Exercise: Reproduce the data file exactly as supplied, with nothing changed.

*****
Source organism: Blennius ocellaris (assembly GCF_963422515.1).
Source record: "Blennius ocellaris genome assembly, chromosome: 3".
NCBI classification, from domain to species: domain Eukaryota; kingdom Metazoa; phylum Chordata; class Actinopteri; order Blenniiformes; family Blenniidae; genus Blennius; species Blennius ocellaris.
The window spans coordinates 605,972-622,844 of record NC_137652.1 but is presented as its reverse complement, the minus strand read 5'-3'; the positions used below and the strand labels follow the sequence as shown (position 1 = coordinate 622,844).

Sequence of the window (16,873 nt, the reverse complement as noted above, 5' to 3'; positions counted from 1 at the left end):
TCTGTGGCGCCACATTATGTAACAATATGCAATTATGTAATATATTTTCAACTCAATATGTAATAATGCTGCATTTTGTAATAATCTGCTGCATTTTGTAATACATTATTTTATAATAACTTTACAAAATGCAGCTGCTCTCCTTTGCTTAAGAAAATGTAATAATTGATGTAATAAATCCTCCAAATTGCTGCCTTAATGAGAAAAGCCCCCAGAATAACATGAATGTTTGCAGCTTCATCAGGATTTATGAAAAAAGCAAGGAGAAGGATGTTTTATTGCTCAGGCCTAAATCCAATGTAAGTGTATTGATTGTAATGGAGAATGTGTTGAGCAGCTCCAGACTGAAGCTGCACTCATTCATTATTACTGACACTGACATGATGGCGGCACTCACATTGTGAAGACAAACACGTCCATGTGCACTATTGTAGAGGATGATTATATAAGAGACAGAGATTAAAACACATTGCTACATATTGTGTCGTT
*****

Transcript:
Source organism: Blennius ocellaris (assembly GCF_963422515.1).
Source record: "Blennius ocellaris genome assembly, chromosome: 3".
NCBI classification, from domain to species: domain Eukaryota; kingdom Metazoa; phylum Chordata; class Actinopteri; order Blenniiformes; family Blenniidae; genus Blennius; species Blennius ocellaris.
The window spans coordinates 605,972-622,844 of record NC_137652.1 but is presented as its reverse complement, the minus strand read 5'-3'; the positions used below and the strand labels follow the sequence as shown (position 1 = coordinate 622,844).

Sequence of the window (16,873 nt, the reverse complement as noted above, 5' to 3'; positions counted from 1 at the left end):
TCTGTGGCGCCACATTATGTAACAATATGCAATTATGTAATATATTTTCAACTCAATATGTAATAATGCTGCATTTTGTAATAATCTGCTGCATTTTGTAATACATTATTTTATAATAACTTTACAAAATGCAGCTGCTCTCCTTTGCTTAAGAAAATGTAATAATTGATGTAATAAATCCTCCAAATTGCTGCCTTAATGAGAAAAGCCCCCAGAATAACATGAATGTTTGCAGCTTCATCAGGATTTATGAAAAAAGCAAGGAGAAGGATGTTTTATTGCTCAGGCCTAAATCCAATGTAAGTGTATTGATTGTAATGGAGAATGTGTTGAGCAGCTCCAGACTGAAGCTGCACTCATTCATTATTACTGACACTGACATGATGGCGGCACTCACATTGTGAAGACAAACACGTCCATGTGCACTATTGTAGAGGATGATTATATAAGAGACAGAGATTAAAACACATTGCTACATATTGTGTCGTT